Parenting

Her Dad Went to the Bank & Never Returned—Then the Truth About “Drug-Addicted Prostitutes” Hits Her

By Brie Gowen

People are very quick to speak the importance of mothers in a child’s life, and while I’m certainly glad to be appreciated for my efforts, I think sometimes the kudos we give to moms might take some of the well-deserved limelight off of dads. You see, I think dads are pretty special. In fact, without mine, I might not be here.

I got what you would call a second chance as far as dads go, and not a day goes by that if I think about it, I’m not humbled by how special my situation is. My Daddy chose me. He didn’t have to, but he did.

I was born the child of one man, but if time has taught me anything it’s that some men are not meant to be fathers. They can physically create a child, but when it comes down to the real business of making it to ballet recitals, tucking in with a kiss at bedtime or scaring the daylights out of 17-year-old boys knocking at the door, some fellas don’t have what it takes.

When I was three years old I found myself with a missing dad. He had gone to the bank and never came back.

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When I was five years old I had come to a place in life where I just assumed everyone’s dad came in and out of their lives like a wayward houseguest rather than a participating member of the family. In my little mind dads broke promises and took off with a backpack when least expected.

By seven years old I just figured financial hardship was a normal thing, that moms had to work all day long, and cry themselves to sleep every night. Wasn’t that just life?

It’s a sad thing to me when children not having a present father seems as routine as looking both ways before you cross the street, or as normal as asking for lemon with your tea. That’s not to downplay the wonderful job single mothers do, it’s just depressing to me that it’s commonplace for one parent to take the place of two.

And that’s how it was for me. My mom was my rock, my stability, my parent who stayed, and while I think she did a tremendous job with the hand she got dealt, I don’t like to think about how life would have turned out for me had I not met my Daddy; had he not chosen me.

I was eight years old when my mom remarried. I was eight-years-old when I learned men kept promises, and that they came home from work every day. And it was at that time that he picked me. A child who felt like she wasn’t worth sticking around for had suddenly been chosen to be someone’s little girl.

Previously broken by rejection, but finally healed by love. I have no doubt that God placed my Dad in my life to show me His heart for daughters, His love for me and how worthy I was meant to be seen. When I think about the path that life was headed for me I sometimes wonder incredulously how it might have panned out had I not found a father’s love. Where would my life have been taken in destructive ways had unconditional love not diverted it?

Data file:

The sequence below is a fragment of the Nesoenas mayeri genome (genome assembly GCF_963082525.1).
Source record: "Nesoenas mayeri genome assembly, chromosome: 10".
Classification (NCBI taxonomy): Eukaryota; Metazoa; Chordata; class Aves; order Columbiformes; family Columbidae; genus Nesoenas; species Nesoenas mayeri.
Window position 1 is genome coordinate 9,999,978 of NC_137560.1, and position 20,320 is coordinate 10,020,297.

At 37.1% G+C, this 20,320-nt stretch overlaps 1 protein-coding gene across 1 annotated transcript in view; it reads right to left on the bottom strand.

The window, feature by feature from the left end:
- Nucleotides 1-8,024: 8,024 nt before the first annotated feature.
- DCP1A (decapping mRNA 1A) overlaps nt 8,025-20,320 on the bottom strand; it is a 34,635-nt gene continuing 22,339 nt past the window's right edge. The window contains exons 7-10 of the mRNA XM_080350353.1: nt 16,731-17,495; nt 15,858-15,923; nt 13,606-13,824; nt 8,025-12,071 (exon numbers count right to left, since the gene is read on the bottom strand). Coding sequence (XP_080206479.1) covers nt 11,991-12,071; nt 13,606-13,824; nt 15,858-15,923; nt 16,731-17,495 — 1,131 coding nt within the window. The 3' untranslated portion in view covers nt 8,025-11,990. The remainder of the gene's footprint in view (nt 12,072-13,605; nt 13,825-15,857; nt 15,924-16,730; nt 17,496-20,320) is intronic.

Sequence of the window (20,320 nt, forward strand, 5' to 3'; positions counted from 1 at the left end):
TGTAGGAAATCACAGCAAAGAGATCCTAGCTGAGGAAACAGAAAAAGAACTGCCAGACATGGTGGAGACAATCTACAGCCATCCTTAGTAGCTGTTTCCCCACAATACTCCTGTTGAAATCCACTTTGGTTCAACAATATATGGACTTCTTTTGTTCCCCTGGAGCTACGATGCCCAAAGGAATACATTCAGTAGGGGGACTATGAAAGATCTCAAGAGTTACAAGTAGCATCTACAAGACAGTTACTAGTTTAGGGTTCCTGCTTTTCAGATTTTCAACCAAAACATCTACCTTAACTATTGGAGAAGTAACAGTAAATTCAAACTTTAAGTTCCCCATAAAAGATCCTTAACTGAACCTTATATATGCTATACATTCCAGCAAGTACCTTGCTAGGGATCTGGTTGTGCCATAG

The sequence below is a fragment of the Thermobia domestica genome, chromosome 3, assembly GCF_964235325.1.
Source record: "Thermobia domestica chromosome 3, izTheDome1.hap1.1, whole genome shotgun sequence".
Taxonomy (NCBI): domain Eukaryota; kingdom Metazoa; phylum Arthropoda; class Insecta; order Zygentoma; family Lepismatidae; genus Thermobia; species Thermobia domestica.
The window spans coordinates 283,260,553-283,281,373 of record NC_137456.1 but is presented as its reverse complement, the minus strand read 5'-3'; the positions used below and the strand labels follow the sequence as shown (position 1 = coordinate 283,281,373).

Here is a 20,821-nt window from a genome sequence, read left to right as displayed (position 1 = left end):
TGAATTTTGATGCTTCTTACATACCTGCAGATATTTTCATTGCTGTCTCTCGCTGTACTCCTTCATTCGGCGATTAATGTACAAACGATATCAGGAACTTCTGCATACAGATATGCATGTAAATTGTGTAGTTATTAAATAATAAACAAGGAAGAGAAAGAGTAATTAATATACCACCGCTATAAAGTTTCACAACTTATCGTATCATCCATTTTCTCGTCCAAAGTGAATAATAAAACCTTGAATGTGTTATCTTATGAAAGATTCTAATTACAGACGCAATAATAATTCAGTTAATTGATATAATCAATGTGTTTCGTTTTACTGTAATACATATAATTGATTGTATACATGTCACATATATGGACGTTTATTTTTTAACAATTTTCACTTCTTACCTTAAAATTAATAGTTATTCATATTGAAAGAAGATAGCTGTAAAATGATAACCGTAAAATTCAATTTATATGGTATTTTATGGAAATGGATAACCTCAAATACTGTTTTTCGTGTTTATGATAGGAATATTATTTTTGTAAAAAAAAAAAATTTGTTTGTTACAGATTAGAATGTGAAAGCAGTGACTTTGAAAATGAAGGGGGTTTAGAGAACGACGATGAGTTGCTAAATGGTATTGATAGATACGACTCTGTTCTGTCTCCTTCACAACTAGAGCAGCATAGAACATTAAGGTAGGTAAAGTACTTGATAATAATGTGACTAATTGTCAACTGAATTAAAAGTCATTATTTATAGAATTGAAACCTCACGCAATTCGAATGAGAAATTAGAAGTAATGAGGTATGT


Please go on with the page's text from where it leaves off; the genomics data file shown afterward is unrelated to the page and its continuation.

Look at statistics. How many drug-addicted prostitutes had an absent father in their life? Young women tend to seek a missing father’s affection in tragic ways. Not all, but too many to discount it a coincidence. I am quite certain my Dad saved my life. His love scooped me up like a barrel before it went over the falls, when I needed it the most, and not a day goes by that I’m not thankful for that.

My mom did good in my biological father’s absence, but I believe there’s a special place in a little girl’s heart that only her daddy can fill. Heck, in big girls’ hearts too.
daddy
Every Father’s Day I’m thankful, and I’m reminded that a man who didn’t have to take on a child that was not his by birth made the courageous decision to do so. Each time I think about it I smile at the fact that he came in like a knight in shining denim aboard his baby blue Buick, bearing gifts of Freshen-up gum and tickets to Supergirl at the Drive-Inn. But more than that he showed a young girl that she could trust again, that she was lovable and worth choosing, and that daddies did stay always. By choosing me, he saved me from a life of doubt in my self and all of mankind.

Thank you, Daddy. Happy Father’s Day!

About the Author: Brie Gowen is a 30-something (sliding ever closer to 40-something) wife and mother. When she’s not loving on her hubby, chasing after the toddler or playing princess with her four-year-old, she enjoys cooking, reading and writing down her thoughts to share with others. Brie is also a huge lover of Jesus. She finds immense joy in the peace a relationship with her Savior provides, and she might just tell you about it sometime. She’d love for you to check out her blog at BrieGowen.com.

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